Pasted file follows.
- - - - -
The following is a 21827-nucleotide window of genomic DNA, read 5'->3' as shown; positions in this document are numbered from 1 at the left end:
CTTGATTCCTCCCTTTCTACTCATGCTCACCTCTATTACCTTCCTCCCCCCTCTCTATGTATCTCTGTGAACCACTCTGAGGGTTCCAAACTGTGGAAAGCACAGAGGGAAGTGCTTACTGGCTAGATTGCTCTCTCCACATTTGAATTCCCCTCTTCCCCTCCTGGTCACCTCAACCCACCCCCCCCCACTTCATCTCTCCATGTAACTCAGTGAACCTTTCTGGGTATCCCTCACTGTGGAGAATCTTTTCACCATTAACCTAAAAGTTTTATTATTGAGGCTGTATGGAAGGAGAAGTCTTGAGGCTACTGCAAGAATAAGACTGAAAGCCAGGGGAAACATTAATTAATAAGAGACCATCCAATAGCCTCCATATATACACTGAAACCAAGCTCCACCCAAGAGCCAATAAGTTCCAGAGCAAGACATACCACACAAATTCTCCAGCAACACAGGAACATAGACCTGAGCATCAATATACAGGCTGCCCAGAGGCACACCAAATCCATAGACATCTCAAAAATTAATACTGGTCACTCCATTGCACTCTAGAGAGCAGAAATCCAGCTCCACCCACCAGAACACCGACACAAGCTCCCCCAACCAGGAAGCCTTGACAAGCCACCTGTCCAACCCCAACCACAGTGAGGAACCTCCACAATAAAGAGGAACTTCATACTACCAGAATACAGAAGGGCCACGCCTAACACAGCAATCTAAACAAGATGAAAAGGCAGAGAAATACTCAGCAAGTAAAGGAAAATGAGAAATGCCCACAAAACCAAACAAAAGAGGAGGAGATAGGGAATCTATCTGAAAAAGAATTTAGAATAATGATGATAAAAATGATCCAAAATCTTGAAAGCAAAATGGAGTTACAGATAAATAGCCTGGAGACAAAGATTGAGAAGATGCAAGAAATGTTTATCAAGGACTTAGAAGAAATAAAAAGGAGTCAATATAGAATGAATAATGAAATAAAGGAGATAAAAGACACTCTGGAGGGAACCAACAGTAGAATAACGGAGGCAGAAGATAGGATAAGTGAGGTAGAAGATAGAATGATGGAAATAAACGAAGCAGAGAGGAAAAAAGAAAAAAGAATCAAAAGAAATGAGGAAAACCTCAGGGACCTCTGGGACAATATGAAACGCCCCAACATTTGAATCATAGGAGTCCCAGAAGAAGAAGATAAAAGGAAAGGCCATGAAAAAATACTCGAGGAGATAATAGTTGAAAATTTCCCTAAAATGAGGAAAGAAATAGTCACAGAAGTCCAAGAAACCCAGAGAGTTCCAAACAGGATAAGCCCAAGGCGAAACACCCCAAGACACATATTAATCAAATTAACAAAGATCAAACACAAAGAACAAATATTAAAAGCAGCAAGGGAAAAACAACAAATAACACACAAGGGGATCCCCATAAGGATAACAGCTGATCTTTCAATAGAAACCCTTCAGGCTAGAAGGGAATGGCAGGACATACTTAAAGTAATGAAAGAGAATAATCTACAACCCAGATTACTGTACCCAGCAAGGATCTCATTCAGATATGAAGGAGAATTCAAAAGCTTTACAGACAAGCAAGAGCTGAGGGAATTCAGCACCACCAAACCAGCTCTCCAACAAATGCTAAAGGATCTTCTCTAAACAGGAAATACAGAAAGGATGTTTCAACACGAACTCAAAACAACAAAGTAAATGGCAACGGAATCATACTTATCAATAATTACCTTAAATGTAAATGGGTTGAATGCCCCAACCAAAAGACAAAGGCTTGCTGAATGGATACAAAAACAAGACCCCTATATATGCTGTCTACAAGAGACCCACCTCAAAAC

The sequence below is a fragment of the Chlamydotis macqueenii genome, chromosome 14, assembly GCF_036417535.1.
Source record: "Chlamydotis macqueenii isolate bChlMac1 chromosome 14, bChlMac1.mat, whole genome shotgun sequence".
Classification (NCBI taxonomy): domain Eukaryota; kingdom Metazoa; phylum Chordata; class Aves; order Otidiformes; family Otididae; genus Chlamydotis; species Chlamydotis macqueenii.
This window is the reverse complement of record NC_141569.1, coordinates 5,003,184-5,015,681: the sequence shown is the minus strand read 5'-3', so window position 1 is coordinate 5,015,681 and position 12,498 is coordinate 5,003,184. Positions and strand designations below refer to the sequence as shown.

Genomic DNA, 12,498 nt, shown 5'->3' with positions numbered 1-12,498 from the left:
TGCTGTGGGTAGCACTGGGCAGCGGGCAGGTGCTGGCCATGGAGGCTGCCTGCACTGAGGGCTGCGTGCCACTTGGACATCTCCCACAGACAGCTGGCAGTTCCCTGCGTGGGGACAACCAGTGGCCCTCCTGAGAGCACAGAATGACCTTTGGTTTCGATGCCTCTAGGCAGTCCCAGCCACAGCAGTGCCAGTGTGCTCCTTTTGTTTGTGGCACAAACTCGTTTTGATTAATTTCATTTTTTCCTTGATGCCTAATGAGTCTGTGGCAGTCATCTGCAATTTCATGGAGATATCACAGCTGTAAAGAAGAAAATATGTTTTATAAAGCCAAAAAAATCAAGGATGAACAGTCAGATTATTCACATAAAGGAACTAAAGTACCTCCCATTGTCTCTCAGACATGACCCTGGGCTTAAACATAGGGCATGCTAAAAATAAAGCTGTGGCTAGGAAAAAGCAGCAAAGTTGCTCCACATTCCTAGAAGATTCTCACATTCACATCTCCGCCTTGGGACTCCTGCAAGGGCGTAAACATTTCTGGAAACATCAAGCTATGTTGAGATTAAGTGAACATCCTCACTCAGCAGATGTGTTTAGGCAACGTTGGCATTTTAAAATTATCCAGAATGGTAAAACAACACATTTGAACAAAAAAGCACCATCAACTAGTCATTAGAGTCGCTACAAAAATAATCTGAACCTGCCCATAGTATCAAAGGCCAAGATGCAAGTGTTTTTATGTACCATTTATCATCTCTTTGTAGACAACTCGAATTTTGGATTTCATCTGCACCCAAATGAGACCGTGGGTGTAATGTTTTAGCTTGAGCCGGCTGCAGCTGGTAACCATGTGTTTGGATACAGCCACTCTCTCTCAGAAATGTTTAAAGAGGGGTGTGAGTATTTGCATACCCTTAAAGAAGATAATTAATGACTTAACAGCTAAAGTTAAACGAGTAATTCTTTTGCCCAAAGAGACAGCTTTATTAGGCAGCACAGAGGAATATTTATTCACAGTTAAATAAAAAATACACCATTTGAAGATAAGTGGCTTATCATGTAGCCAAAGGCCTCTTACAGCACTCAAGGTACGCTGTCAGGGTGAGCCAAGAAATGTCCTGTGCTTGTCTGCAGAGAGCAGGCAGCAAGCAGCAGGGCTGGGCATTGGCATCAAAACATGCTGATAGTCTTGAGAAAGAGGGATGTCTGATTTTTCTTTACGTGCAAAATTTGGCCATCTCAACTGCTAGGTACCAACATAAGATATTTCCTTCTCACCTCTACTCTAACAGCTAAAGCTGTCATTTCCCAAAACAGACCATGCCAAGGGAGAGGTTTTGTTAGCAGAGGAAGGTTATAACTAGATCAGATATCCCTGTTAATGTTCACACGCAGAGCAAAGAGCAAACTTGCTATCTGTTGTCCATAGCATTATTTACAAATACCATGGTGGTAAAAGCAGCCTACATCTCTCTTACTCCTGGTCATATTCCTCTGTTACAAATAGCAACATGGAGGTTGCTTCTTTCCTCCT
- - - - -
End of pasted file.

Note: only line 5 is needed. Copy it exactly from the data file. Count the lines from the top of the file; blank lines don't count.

Classification (NCBI taxonomy): domain Eukaryota; kingdom Metazoa; phylum Chordata; class Aves; order Otidiformes; family Otididae; genus Chlamydotis; species Chlamydotis macqueenii.